The President's Gold

Writing about Gold in the Philippines

In 1996, I was asked to appraise and discover the history of a gold certificate. This led me into a ten-year research project mostly centered in the Philippines, but also in Southeast Asia. The research became so fascinating I decided to write a book centered on the subject of gold.

During World War II, the Japanese had a recovery team, the Golden Lily, named for Emperor Hirohito’s favorite poem growing up. The Golden Lily group was composed of a team led by Hirohito’s brother Prince Chichibu, and it included Prince Takeda, Prince Mikasa, Colonel Taisho, Major Nakasone, Rear Admiral Yoshio Kodama and Rear Admiral Ryoichi Sasakawa.

The Golden Lily’s recovery began in China, first taking gold from Manchuria, then NanJing. As the Japanese continued to conquer territories throughout Asia, they removed that country’s gold, taking it to Nagano Bullion Bunker at the Emperor’s palace. Later in World War II, as the United States Navy began to rule the seas of the Pacific, the Japanese changed their tactics and started taking the gold to the Philippines. At the beginning of World War II, the Philippines was a United States territory and was one of the first territories conquered by the Japanese. Hirohito and the Japanese military staff believed that, even if they lost the War to the United States, they could negotiate to keep the territory of the Philippines. However, when Germany surrendered before them in 1945, their plans fell apart. By the time Japan surrendered in September 1945, they had buried extensive amounts of gold throughout the Philippines. The Japanese didn’t just bury the gold; they buried the soldiers and slaves (POWs) who assisted with the burial. Additionally, they booby-trapped the burial sites. The Golden Lily team prepared encrypted maps to document how to recover the gold. Only two sets of maps were made, so that, in theory, only the Japanese could recover that gold.

Japan was forced to unconditionally surrender, thus no Philippines. Almost immediately, the Japanese began to locate and recover gold in the Philippines. Yoshio was the first of the Japanese to return to the Philippines to recover gold. Two years after World War II, President Truman started the CIA, but the United States was experiencing a poor post-war economy, so their budget was very small and incapable of competing with the British MI-6 and the Soviet spy network. The CIA need funds to operate, so they turned to Captain Edward Lansdale, who had run a underground network in the Philippines toward the end of World War II, to use his organization to recover gold in the Philippines. Lansdale turned his recovery operation over to Santa Romana, also known as Father Jose Antonio Diaz, who was in the Philippines at the beginning of World War II as a Catholic priest. Very little information is available on Santa Romana, one of the most critical men in the funding of the CIA. Most people have never heard of this very important individual in the fight against communism, as he operated as far into the background as he possibly could.

Fast forward to the late 1960’s, when President Ferdinand Marcos was elected. Marcos served in the military during World War II, and when the War was over, he got into politics and made connections with many influential diplomats. These connections led Marcos to gold recovery operations never seen in the history of the world. By the mid-1970’s, Ferdinand Marcos was by far the richest man in the world, and his security team was led by the evil Colonel Fabian Ver, who prevented anybody else from recovering gold in the country.Silhouette fedora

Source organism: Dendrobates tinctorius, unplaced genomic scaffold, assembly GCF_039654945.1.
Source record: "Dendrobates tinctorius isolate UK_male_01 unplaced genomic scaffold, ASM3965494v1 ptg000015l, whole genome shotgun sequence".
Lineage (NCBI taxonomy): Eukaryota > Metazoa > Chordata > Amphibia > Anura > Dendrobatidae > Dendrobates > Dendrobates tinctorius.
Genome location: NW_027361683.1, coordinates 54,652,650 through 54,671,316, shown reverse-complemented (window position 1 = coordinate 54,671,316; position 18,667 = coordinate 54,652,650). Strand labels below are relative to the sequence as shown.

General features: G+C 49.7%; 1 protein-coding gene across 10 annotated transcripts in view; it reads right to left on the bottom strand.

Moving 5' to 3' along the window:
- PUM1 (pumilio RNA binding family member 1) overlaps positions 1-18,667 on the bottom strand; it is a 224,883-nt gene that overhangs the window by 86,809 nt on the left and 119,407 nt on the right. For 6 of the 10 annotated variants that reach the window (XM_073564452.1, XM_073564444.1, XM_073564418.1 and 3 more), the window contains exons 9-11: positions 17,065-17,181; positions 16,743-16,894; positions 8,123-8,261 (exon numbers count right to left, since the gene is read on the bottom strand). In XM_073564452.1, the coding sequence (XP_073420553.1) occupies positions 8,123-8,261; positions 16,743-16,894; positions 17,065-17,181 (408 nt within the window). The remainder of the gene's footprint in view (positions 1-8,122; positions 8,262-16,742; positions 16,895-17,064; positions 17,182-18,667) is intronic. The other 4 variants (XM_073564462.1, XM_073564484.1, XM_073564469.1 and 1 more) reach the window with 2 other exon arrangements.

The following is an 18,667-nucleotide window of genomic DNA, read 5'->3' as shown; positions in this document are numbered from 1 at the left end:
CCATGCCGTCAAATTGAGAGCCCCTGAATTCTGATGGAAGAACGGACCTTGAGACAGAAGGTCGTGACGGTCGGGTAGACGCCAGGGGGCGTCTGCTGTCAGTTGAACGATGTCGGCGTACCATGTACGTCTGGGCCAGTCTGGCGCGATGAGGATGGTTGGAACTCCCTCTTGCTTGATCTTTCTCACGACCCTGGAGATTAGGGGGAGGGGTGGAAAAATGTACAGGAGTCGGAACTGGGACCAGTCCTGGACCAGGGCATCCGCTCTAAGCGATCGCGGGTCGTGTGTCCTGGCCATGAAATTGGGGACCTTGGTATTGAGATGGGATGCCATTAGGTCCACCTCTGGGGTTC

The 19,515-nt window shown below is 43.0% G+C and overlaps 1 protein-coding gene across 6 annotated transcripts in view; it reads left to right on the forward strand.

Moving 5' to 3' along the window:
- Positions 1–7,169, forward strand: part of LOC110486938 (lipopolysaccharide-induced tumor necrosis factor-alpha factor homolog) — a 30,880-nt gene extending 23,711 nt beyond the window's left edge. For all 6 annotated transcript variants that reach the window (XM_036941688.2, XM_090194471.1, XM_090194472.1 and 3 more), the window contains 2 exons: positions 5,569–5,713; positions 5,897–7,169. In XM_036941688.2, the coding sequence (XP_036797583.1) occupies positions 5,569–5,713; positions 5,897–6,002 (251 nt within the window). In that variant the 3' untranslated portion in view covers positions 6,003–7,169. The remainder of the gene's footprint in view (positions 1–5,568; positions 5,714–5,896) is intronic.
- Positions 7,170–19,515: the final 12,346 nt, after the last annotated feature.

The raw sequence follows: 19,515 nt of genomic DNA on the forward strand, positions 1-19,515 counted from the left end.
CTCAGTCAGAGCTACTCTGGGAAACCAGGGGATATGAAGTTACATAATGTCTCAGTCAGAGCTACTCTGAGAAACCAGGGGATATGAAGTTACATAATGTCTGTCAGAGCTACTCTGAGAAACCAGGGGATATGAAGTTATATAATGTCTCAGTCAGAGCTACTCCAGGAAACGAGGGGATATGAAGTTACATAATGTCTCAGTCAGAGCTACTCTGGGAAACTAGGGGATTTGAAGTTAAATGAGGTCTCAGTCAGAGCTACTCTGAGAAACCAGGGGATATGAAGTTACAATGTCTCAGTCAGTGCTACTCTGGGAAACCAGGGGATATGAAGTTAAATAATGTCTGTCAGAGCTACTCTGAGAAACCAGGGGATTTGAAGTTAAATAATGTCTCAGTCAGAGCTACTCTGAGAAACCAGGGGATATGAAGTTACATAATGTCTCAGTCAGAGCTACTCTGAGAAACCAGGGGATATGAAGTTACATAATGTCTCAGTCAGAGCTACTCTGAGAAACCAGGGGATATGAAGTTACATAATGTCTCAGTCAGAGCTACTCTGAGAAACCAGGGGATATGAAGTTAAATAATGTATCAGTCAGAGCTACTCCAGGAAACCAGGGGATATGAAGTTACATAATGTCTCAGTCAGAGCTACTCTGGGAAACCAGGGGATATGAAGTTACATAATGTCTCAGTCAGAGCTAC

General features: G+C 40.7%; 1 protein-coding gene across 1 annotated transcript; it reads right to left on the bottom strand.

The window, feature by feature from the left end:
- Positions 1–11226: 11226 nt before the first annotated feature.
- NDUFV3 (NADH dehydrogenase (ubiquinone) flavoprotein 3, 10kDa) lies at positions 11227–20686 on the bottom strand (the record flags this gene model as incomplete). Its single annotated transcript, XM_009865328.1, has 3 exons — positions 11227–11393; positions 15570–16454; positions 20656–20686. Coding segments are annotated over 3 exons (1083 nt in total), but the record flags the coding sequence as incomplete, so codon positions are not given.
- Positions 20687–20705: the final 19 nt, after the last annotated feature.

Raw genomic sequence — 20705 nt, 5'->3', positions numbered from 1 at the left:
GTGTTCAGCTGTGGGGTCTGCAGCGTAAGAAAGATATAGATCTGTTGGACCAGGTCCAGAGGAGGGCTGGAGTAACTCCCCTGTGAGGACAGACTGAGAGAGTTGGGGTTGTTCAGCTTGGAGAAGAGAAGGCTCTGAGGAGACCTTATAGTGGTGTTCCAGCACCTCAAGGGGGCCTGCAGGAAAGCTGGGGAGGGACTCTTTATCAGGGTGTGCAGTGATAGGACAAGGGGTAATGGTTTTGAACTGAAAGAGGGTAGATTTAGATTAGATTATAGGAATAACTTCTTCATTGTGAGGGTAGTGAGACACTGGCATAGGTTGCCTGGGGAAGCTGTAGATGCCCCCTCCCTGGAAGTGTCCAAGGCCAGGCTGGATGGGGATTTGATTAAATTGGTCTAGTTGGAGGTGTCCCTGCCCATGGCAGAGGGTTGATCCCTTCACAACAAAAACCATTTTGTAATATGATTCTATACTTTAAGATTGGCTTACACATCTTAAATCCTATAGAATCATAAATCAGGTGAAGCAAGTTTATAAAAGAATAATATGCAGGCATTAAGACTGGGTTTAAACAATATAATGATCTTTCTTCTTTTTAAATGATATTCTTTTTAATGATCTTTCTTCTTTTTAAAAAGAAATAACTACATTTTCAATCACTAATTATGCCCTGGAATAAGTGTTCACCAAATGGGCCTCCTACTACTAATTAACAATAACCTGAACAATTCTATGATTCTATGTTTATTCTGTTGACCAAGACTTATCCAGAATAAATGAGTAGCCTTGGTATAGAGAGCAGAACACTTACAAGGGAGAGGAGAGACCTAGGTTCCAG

This and more was what I uncovered during my ten-year research of the gold certificate. So I wrote a 1000-page history book about Southeast Asia including my findings. My editors were reviewing the history book; they believe the part about Marcos and the gold made a good work of fiction. Thus, I created several fictional characters, dropped them into the Philippines and the history regarding the recovery of gold in the Philippines and called it The President’s Gold. I had so much fun writing that novel that I went back and wrote the prequel to it, Gold of the Spirits, for which I am currently seeking agent representation. I also have planned a sequel to The President’s Gold, picking up where The President’s Gold left off.

 

STOLEN GOLD AND OTHER ARTIFACTS

Within the next couple of weeks, a movie will be coming out called The Monuments Men.  This movie is based on a startling, real-life event that occurred in the final days of World War II in the European Theater, the discovery of the Merker Mine.

In the last days of the Third Reich, Hitler had the German Central Bank move all their currency and gold to this mine, which already housed the gold and artifacts stolen from the Jews and the conquered countries throughout Europe.Silhouette fedora

The real story behind this discovery is compelling. Sometime around April 5, 1945, French individuals were interrogated by US Army Counterintelligence Corps from the Ninetieth Infantry and learned of the potassium mine at Merker, Germany. This information was passed on up the Army intelligence chain to G-2. Soon, Lieutenant  Colonel William A. Russell entered this mine and made the startling discovery. As the artifacts were being documented, even General Dwight D. Eisenhower showed up at this mine to review the findings.

Do you know that the same things happened in the Pacific, following the defeat of Japan? Why have we not heard about it? The events in Europe were treated completely different from the events in the Pacific. Why? After the War in Europe, the British, the French, the United States and the Soviet Union divided Germany into four parts, with each country providing supervision in each region. Information was shared among the Allied Parties, except, of course, for the Soviet Union. In the Pacific, it was solely the United States.